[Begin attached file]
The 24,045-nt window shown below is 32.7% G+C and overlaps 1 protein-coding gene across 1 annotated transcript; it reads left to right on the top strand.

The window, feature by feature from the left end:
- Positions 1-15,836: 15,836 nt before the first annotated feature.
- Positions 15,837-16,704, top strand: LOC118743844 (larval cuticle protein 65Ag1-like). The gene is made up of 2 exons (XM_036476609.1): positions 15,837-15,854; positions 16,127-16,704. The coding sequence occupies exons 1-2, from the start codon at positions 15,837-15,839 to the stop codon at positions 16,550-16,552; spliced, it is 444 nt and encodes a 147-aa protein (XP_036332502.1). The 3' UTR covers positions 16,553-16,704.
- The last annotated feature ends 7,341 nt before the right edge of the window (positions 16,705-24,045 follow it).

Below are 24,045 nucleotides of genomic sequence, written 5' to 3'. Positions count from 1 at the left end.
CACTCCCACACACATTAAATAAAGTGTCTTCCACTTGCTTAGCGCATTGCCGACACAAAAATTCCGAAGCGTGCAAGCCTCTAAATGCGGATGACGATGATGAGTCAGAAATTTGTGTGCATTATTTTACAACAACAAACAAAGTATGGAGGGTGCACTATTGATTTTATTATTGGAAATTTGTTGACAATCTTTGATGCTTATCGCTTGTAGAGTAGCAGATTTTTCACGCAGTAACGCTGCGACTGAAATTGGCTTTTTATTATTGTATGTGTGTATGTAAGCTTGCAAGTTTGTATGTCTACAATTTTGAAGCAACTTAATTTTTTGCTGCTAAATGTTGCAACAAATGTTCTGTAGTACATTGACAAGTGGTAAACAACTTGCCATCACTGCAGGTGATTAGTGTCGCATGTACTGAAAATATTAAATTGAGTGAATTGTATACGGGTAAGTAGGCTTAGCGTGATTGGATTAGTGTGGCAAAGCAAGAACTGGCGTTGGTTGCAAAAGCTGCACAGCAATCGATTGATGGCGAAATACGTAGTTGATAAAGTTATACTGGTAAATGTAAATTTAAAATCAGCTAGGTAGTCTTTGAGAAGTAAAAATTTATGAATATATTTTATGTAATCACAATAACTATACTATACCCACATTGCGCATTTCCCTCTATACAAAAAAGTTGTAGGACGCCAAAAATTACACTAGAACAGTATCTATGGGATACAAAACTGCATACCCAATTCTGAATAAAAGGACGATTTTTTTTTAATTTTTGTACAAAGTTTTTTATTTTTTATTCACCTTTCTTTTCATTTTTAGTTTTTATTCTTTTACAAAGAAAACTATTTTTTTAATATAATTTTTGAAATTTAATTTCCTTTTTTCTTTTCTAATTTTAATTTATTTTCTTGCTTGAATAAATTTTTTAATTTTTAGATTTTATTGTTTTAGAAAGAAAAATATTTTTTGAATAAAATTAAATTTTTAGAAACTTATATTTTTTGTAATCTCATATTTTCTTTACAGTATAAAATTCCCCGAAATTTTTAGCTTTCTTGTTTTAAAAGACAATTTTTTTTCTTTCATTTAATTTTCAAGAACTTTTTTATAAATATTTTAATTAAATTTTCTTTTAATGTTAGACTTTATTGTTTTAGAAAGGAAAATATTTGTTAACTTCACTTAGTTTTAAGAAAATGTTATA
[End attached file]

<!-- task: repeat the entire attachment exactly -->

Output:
The 24,045-nt window shown below is 32.7% G+C and overlaps 1 protein-coding gene across 1 annotated transcript; it reads left to right on the top strand.

The window, feature by feature from the left end:
- Positions 1-15,836: 15,836 nt before the first annotated feature.
- Positions 15,837-16,704, top strand: LOC118743844 (larval cuticle protein 65Ag1-like). The gene is made up of 2 exons (XM_036476609.1): positions 15,837-15,854; positions 16,127-16,704. The coding sequence occupies exons 1-2, from the start codon at positions 15,837-15,839 to the stop codon at positions 16,550-16,552; spliced, it is 444 nt and encodes a 147-aa protein (XP_036332502.1). The 3' UTR covers positions 16,553-16,704.
- The last annotated feature ends 7,341 nt before the right edge of the window (positions 16,705-24,045 follow it).

Below are 24,045 nucleotides of genomic sequence, written 5' to 3'. Positions count from 1 at the left end.
CACTCCCACACACATTAAATAAAGTGTCTTCCACTTGCTTAGCGCATTGCCGACACAAAAATTCCGAAGCGTGCAAGCCTCTAAATGCGGATGACGATGATGAGTCAGAAATTTGTGTGCATTATTTTACAACAACAAACAAAGTATGGAGGGTGCACTATTGATTTTATTATTGGAAATTTGTTGACAATCTTTGATGCTTATCGCTTGTAGAGTAGCAGATTTTTCACGCAGTAACGCTGCGACTGAAATTGGCTTTTTATTATTGTATGTGTGTATGTAAGCTTGCAAGTTTGTATGTCTACAATTTTGAAGCAACTTAATTTTTTGCTGCTAAATGTTGCAACAAATGTTCTGTAGTACATTGACAAGTGGTAAACAACTTGCCATCACTGCAGGTGATTAGTGTCGCATGTACTGAAAATATTAAATTGAGTGAATTGTATACGGGTAAGTAGGCTTAGCGTGATTGGATTAGTGTGGCAAAGCAAGAACTGGCGTTGGTTGCAAAAGCTGCACAGCAATCGATTGATGGCGAAATACGTAGTTGATAAAGTTATACTGGTAAATGTAAATTTAAAATCAGCTAGGTAGTCTTTGAGAAGTAAAAATTTATGAATATATTTTATGTAATCACAATAACTATACTATACCCACATTGCGCATTTCCCTCTATACAAAAAAGTTGTAGGACGCCAAAAATTACACTAGAACAGTATCTATGGGATACAAAACTGCATACCCAATTCTGAATAAAAGGACGATTTTTTTTTAATTTTTGTACAAAGTTTTTTATTTTTTATTCACCTTTCTTTTCATTTTTAGTTTTTATTCTTTTACAAAGAAAACTATTTTTTTAATATAATTTTTGAAATTTAATTTCCTTTTTTCTTTTCTAATTTTAATTTATTTTCTTGCTTGAATAAATTTTTTAATTTTTAGATTTTATTGTTTTAGAAAGAAAAATATTTTTTGAATAAAATTAAATTTTTAGAAACTTATATTTTTTGTAATCTCATATTTTCTTTACAGTATAAAATTCCCCGAAATTTTTAGCTTTCTTGTTTTAAAAGACAATTTTTTTTCTTTCATTTAATTTTCAAGAACTTTTTTATAAATATTTTAATTAAATTTTCTTTTAATGTTAGACTTTATTGTTTTAGAAAGGAAAATATTTGTTAACTTCACTTAGTTTTAAGAAAATGTTATA